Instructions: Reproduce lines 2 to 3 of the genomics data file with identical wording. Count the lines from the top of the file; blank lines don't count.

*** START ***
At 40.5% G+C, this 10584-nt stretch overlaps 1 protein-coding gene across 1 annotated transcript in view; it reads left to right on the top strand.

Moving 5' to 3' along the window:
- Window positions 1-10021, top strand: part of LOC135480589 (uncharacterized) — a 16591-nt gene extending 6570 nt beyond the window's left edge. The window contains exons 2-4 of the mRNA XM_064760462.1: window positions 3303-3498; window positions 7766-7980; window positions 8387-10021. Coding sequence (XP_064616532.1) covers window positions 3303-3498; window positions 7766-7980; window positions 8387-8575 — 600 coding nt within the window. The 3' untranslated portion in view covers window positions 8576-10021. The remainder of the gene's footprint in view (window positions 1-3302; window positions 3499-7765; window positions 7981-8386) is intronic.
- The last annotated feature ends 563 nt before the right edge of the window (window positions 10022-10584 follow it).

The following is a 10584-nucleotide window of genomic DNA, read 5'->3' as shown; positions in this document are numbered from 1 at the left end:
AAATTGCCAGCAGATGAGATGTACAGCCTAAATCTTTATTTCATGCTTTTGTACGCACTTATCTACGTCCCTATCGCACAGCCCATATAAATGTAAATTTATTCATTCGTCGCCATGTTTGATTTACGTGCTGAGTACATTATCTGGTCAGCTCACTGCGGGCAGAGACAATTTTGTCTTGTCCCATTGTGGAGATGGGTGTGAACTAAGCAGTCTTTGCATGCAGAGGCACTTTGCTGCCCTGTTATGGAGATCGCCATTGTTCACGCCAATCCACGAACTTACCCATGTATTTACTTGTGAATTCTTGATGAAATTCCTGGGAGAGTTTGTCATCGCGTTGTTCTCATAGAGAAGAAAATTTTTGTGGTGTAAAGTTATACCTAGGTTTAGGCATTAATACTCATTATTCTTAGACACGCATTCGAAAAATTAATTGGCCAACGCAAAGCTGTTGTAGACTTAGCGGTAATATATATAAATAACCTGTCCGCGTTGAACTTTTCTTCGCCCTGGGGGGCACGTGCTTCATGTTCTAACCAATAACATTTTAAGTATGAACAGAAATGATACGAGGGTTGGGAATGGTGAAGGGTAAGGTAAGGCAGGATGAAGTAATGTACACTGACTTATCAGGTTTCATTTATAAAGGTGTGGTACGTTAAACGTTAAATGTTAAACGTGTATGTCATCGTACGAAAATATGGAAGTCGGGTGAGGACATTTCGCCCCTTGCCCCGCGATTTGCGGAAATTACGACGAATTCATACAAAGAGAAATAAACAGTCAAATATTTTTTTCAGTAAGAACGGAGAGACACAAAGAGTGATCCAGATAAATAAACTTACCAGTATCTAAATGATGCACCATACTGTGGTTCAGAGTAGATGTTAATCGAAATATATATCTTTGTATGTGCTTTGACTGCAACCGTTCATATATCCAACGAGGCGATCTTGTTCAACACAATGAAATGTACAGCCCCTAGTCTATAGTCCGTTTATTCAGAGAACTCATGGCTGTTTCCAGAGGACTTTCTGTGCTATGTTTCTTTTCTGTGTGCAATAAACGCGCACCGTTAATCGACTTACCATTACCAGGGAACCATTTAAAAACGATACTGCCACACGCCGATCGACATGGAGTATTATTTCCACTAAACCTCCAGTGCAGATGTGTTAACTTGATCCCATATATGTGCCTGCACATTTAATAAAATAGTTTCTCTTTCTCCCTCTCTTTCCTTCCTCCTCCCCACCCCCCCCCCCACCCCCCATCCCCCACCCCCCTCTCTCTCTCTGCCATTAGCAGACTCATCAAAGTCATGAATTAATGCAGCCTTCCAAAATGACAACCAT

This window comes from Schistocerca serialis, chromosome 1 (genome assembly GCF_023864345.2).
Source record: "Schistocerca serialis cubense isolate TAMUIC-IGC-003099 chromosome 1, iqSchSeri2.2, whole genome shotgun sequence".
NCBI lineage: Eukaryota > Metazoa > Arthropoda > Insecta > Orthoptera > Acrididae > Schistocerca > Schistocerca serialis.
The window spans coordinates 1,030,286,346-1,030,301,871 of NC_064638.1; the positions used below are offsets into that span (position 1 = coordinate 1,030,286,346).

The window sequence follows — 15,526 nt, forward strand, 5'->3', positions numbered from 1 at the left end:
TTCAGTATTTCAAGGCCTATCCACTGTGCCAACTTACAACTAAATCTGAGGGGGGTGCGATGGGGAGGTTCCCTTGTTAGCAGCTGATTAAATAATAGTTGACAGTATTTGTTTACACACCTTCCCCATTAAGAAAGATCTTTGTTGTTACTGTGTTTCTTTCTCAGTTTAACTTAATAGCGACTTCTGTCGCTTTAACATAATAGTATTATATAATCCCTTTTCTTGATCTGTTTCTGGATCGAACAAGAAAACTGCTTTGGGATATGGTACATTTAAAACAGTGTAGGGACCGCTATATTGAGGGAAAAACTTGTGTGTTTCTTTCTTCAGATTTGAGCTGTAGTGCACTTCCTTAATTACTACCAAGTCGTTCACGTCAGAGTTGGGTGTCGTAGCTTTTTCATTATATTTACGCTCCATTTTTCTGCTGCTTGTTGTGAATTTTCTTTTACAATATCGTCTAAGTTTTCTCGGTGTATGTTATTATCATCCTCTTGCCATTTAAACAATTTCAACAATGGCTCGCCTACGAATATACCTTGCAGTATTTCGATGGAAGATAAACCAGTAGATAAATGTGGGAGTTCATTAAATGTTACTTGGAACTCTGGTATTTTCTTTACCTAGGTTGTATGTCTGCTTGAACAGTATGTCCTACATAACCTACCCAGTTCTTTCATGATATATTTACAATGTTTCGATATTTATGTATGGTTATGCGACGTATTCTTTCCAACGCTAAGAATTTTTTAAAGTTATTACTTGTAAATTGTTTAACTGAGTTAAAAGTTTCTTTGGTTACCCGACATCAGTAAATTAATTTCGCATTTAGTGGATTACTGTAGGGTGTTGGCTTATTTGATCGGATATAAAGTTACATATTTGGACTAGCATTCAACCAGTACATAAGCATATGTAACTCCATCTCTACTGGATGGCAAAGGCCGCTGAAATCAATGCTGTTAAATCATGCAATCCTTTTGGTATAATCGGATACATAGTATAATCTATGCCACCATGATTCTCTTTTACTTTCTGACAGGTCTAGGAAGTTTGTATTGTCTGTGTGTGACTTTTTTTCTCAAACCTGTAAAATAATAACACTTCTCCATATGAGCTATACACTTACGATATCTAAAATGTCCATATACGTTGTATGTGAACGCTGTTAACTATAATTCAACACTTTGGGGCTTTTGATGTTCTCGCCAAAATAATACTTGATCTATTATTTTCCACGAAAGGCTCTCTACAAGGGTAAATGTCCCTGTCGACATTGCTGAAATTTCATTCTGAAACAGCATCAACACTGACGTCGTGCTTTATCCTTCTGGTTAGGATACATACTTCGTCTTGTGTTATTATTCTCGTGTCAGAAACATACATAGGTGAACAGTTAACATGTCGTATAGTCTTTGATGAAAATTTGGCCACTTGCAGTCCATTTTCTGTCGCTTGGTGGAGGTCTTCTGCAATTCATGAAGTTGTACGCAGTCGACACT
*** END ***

Moving 5' to 3' along the window:
- Window positions 1-10021, top strand: part of LOC135480589 (uncharacterized) — a 16591-nt gene extending 6570 nt beyond the window's left edge. The window contains exons 2-4 of the mRNA XM_064760462.1: window positions 3303-3498; window positions 7766-7980; window positions 8387-10021. Coding sequence (XP_064616532.1) covers window positions 3303-3498; window positions 7766-7980; window positions 8387-8575 — 600 coding nt within the window. The 3' untranslated portion in view covers window positions 8576-10021. The remainder of the gene's footprint in view (window positions 1-3302; window positions 3499-7765; window positions 7981-8386) is intronic.